As part of climate week, Gov. Kathy Hochul unveiled two environmental initiatives aimed at improving resiliency. Both projects could help city residents mitigate damages from the kind of flash flooding that occurred in the wake of Hurricane Ida earlier this month.

Gov. Kathy Hochul says New York will lead the way when it comes to reducing greenhouse gases that result in global warming. And in the meantime, steps are being taken to make sure New Yorkers are better prepared for more severe weather. 

What You Need To Know

  • Hochul says New York will lead the way on green energy to reduce effects of global warming, but the state is also focused on a plan to mitigate more severe weather

  • The governor is releasing $600 million in state funds to help reinforce infrastructure to prevent damage from flash flooding

  • Hochul wants to add $1 billion to the environmental bind act, which can also be used for resiliency projects

“We are in sync with the goals of the Biden Administration. We want to continue to be aggressive and bold because we have no choice,” Hochul said Tuesday. “This is not just a job. Your job, my job, it demands full actions. I’m an impatient person anyhow, this is right up my alley.”

Hochul delivered remarks on what’s called the Green Roof of the Javits Center. One cause of flash flooding comes from water runoff from buildings, overwhelming the 100-year-old sewer system. That’s part of what led to such extensive flooding in Queens from the remnants of Ida.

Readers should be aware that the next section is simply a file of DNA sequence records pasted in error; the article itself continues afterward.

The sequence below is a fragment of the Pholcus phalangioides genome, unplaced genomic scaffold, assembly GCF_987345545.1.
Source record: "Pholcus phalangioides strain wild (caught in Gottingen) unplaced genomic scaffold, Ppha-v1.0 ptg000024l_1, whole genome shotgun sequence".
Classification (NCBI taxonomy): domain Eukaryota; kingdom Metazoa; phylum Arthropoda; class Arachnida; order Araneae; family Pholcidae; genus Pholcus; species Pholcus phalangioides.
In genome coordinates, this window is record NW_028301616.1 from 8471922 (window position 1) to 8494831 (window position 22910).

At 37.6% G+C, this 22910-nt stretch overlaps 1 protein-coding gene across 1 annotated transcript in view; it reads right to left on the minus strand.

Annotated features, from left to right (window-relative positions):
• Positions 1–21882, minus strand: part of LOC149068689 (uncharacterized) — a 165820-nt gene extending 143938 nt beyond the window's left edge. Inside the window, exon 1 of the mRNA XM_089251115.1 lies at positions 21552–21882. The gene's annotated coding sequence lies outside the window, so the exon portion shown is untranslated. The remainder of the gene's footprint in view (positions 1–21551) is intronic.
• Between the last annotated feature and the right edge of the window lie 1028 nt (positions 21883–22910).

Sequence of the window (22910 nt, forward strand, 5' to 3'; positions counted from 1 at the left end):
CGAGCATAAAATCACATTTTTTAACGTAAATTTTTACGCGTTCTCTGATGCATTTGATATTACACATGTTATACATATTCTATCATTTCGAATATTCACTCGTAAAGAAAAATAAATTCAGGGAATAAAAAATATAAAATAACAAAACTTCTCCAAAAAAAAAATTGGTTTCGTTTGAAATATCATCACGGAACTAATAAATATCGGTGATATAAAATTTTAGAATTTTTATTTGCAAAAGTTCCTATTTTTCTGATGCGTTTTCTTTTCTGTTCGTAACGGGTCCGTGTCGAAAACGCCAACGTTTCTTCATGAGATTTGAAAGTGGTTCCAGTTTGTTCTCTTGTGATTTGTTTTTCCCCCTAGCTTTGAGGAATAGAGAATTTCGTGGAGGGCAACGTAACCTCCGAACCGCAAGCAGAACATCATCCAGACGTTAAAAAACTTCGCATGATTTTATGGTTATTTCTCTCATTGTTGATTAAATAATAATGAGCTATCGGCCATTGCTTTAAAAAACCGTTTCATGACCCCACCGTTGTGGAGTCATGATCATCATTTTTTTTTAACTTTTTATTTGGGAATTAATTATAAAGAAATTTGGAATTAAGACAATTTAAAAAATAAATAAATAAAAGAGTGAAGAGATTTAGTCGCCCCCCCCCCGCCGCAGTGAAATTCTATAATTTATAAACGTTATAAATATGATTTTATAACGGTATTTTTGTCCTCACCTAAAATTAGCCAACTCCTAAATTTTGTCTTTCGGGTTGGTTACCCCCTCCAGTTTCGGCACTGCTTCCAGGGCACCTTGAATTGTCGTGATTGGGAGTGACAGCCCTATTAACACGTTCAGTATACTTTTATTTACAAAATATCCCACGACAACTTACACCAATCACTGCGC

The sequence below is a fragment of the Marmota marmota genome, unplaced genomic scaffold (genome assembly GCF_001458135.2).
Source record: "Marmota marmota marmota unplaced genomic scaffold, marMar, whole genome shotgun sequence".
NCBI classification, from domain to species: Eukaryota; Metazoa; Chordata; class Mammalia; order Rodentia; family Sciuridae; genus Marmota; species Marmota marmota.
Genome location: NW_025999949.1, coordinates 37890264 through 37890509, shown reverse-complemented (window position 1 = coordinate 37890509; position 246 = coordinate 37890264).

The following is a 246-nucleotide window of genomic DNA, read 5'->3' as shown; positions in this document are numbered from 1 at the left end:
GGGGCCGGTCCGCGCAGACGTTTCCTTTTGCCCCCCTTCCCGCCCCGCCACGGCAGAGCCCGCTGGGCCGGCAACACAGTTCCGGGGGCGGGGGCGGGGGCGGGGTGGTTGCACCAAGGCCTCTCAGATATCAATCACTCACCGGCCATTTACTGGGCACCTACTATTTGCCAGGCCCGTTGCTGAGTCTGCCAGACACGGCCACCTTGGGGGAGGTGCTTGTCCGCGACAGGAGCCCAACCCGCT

The green roof is designed to absorb rain water and prevent building runoff.

Hochul is releasing $600 million in state funds to help communities fortify infrastructure and prevent flooding. 

“Ultimately, all of that is going to I go into climate resiliency and infrastructure to reduce storm water damage,” said Basil Seggos, the New York Department of Environmental Conservation commissioner. “Queens is absolutely eligible. The application period is going to start in November. We encourage all communities to reach out to us right away.”

Next year, voters will choose whether to approve a $3 billion environmental bond act in a referendum, which was passed by state lawmakers. Hochul wants to increase the price tag to $4 billion. That money will also be used for resiliency projects, but the legislature would have to vote next year to allow the $1 billion increase.

“Those conversations are ongoing. They are partners of ours,” said Hochul. “They were very supportive of $3 billion, and in the context of what they all witnessed in their own districts from past storms, I believe there will be whole-hearted support. So we’ve started those conversations already, and I feel very good about them.”

Hochul spoke a little bit more about her announcement from Monday that the state is building two new transmission lines to deliver clean energy to New York City. The first will carry Hydroelectric power from Quebec, the other will carry wind and solar generated energy from upstate New York. These lines will replace transmission lines that were carrying fossil fuels energy.